As a Druid, I believe in the cycles of nature. Samhain approaches, and this year I am pondering the cycles of death and rebirth. Given my age, I have experienced few deaths of family and friends- generally those that passed were at advanced age, and death was a release. On Samhain I formally honor ancestors that have gone before, and people or animals that have died in the previous year.
This year Samhain feels like it will be different. I have Druid friends that have lost spouses. One still hears their footsteps. Another person I know is seeing unknown spirits in their house. It all feels very close. My husband and I just start talking about returning home from our latest travels, and spirit tricks from our property are back. (We’re up to 3 breakdowns of things in our car and motorhome, and miscellaneous other snafus. Too many to be coincidence.)
What this means to me is that it’s going to be a very active spirit year this Samhain. The veils started thinning early, as if the ancestors and spirits are coming forward for our attention. In Samhain 2012 I did a lot of ritual work mostly centered around purification and protection; this year it’s clear the spirits have a lot to say and want us to meet with them through the doorway that is open at at this boundary between the Celtic seasons of summer and winter.
(Coincidentally, I‘ve seen some recent comments from Druids wanting to learn about and wear talismans because of Samhain, and I wonder if this is a subconscious reaction to the heightened activity that is afoot. (And reminds me of my mother telling me in the 1960s that a talisman still protects you if you remember it, even if you aren’t wearing it at the time.) I find normal grounding and shielding to be sufficient, and not really an issue at Samhain, unless you are up to some mischief yourself ;). Cleansing and protecting your home would actually yield more results, in my opinion.)
So many threads have become apparent in the last few months, on ancestors, death and dying, bereavement, and comforting gods. So let’s weave them together to see how we plan for our own deaths, look to (and become) ancestors, let loved ones go into the great river of time, and look to the gods to see us through the transition of death.
Four years ago I wrote about green burials, and I revised and added the article back recently. Green burial (without cremation, chemicals or vaults) is a simple way to reduce environmental impacts upon your burial, and is just one part of planning for your death. Do your family and friends know what you want for end of life care, what level of medical intervention you will accept, and funeral and burial wishes? See the end of life planning resources on this page, and ease this burden on your loved ones.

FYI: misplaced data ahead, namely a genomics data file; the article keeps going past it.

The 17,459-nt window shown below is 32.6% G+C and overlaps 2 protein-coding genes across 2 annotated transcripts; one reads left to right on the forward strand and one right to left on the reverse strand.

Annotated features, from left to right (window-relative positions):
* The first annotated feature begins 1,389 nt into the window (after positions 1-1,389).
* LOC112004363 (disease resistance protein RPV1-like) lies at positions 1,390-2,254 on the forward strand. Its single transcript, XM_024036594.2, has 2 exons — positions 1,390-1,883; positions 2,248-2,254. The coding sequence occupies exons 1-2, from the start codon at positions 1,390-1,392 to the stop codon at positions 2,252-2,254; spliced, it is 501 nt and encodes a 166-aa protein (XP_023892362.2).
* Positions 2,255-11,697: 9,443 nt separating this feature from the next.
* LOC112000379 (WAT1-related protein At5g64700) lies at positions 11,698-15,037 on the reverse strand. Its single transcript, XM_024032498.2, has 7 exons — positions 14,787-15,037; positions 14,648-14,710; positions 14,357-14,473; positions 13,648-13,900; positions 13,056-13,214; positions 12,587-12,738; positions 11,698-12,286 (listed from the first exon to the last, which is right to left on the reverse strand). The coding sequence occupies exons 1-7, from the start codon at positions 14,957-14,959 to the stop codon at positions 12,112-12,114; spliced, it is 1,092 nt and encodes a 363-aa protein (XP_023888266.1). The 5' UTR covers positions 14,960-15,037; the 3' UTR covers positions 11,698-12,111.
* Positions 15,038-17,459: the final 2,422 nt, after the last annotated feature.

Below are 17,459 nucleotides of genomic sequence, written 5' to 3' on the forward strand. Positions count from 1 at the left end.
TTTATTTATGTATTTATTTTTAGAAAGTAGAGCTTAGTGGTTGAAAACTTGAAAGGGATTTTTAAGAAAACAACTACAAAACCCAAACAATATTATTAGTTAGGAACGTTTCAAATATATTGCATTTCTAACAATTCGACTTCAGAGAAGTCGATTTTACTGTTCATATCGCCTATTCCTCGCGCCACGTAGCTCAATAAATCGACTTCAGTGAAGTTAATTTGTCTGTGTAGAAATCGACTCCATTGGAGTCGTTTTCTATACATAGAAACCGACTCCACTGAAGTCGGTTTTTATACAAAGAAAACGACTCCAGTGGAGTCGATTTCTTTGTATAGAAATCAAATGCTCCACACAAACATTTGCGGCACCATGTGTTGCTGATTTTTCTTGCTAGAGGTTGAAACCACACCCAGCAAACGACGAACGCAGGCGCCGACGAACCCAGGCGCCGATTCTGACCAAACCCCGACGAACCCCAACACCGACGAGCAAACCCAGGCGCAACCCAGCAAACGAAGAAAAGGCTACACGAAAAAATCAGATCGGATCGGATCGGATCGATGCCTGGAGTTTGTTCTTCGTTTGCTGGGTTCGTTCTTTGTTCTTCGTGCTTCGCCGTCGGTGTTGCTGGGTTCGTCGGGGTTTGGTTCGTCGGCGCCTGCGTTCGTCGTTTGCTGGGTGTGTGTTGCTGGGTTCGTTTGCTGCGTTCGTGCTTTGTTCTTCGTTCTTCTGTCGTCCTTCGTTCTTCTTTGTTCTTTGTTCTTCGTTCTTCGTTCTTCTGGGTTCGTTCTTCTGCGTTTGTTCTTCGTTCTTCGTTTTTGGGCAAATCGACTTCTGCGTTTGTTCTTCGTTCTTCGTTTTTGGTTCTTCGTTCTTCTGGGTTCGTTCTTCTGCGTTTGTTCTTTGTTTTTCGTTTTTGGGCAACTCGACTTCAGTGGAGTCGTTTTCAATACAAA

Living your life with a view to becoming an ancestor can be healthy and fulfilling. (An ancestor doesn’t have to be a member of your family, and can still watch over and protect those that come after them.) Let’s start with this simple and wonderful talk on looking back at and looking forward to becoming an ancestor, from Aulani Wilhelm ( Stanford Graduate School of Business). Yes, it is so simple and so perfectly stated. (And it will set the tone for the video that follows.)
The Journey Into Spirit: A Pagan’s Perspective on Death, Dying & Bereavement is Kristoffer Hughes latest book. Kristoffer is head of the Anglesey Druid Order in Wales, and is a remarkable Druid with a clear view. He has also worked for the last 25 years as a Anatomical Pathology Technologist at public mortuaries throughout the UK, and is a semi-professional funeral celebrant, officiator and funeral advisor. He discusses the book themes in the September 2014 Druid Coffee Talk podcast interview.
Kris’ description of Celtic beliefs about death is the most clear and compassionate I have come across, and this interview is well worth listening to. (To read a print interview with Kristoffer, here is an interview with him on Patheos.)
We often find ourselves looking to a god or other helper during trails of death, and in Kristoffer Hughe’s talk at the 2014 OBOD East Coast Gathering, he introduced us to one in “The Other Side of Sadness: Mysteries of the Celtic Horse Goddess (the Mari Lywd)”. (The Mari Lywd is also known as the Welsh Grey Mare or Gray Mary, who perhaps derives from an ancient rite for the Celtic goddess Rhiannon. The Mari Lywd is a Welsh midwinter tradition, traditionally taking place over a period stretching from Christmas to late January, and is a form of visiting wassail.)
But she is so much more. Here is a music video about the Mari Lywd, with music and performance by Chris Wood and Lyrics by Hugh Lupton. The lyrics are quite moving (read them in the column to the right.)
So as we approach Samhain this year, consider helping your family and friends by preparing for your death, be conscious that you are becoming an ancestor, frame your understanding of death, and work with the gods and goddesses that comfort you. Go to a grave and leave Halloween decorations or LED lights (like the ones I saw around Indianapolis this week). And say hello to your ancestors, and set a plate out for them at dinner.